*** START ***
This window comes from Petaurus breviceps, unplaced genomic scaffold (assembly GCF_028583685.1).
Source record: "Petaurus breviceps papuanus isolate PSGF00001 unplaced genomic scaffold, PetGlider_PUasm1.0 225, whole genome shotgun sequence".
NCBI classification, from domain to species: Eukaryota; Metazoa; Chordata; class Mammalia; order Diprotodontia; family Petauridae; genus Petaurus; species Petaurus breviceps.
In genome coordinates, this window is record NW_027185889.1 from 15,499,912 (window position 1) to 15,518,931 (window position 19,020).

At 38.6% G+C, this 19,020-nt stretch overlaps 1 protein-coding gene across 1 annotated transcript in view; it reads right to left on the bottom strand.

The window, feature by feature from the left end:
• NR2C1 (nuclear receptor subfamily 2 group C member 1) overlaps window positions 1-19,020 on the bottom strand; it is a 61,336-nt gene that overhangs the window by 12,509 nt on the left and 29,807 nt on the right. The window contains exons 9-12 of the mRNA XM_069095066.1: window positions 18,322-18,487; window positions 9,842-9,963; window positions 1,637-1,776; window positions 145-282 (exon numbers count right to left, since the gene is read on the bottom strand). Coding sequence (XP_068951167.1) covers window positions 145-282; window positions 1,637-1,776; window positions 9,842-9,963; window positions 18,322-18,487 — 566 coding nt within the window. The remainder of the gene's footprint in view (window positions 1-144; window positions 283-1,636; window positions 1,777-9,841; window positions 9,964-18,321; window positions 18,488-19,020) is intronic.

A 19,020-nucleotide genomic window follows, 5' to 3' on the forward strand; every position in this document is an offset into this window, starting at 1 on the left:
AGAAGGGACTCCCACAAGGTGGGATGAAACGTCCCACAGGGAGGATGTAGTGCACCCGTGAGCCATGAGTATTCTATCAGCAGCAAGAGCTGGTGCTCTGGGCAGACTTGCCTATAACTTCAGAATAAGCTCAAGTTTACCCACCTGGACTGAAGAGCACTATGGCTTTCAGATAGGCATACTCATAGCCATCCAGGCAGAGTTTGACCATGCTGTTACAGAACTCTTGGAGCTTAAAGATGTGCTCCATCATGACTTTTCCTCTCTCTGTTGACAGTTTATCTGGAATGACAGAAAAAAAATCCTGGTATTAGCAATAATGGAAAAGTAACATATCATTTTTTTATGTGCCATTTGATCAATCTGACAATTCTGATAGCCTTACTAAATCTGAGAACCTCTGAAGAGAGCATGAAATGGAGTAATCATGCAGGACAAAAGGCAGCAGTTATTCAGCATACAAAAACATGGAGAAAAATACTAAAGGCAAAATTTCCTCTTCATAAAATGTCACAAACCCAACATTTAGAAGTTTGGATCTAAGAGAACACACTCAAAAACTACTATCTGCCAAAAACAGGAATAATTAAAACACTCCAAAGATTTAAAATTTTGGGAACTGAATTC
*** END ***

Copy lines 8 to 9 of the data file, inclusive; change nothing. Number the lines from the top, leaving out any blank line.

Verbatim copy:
A 19,020-nucleotide genomic window follows, 5' to 3' on the forward strand; every position in this document is an offset into this window, starting at 1 on the left:
AGAAGGGACTCCCACAAGGTGGGATGAAACGTCCCACAGGGAGGATGTAGTGCACCCGTGAGCCATGAGTATTCTATCAGCAGCAAGAGCTGGTGCTCTGGGCAGACTTGCCTATAACTTCAGAATAAGCTCAAGTTTACCCACCTGGACTGAAGAGCACTATGGCTTTCAGATAGGCATACTCATAGCCATCCAGGCAGAGTTTGACCATGCTGTTACAGAACTCTTGGAGCTTAAAGATGTGCTCCATCATGACTTTTCCTCTCTCTGTTGACAGTTTATCTGGAATGACAGAAAAAAAATCCTGGTATTAGCAATAATGGAAAAGTAACATATCATTTTTTTATGTGCCATTTGATCAATCTGACAATTCTGATAGCCTTACTAAATCTGAGAACCTCTGAAGAGAGCATGAAATGGAGTAATCATGCAGGACAAAAGGCAGCAGTTATTCAGCATACAAAAACATGGAGAAAAATACTAAAGGCAAAATTTCCTCTTCATAAAATGTCACAAACCCAACATTTAGAAGTTTGGATCTAAGAGAACACACTCAAAAACTACTATCTGCCAAAAACAGGAATAATTAAAACACTCCAAAGATTTAAAATTTTGGGAACTGAATTC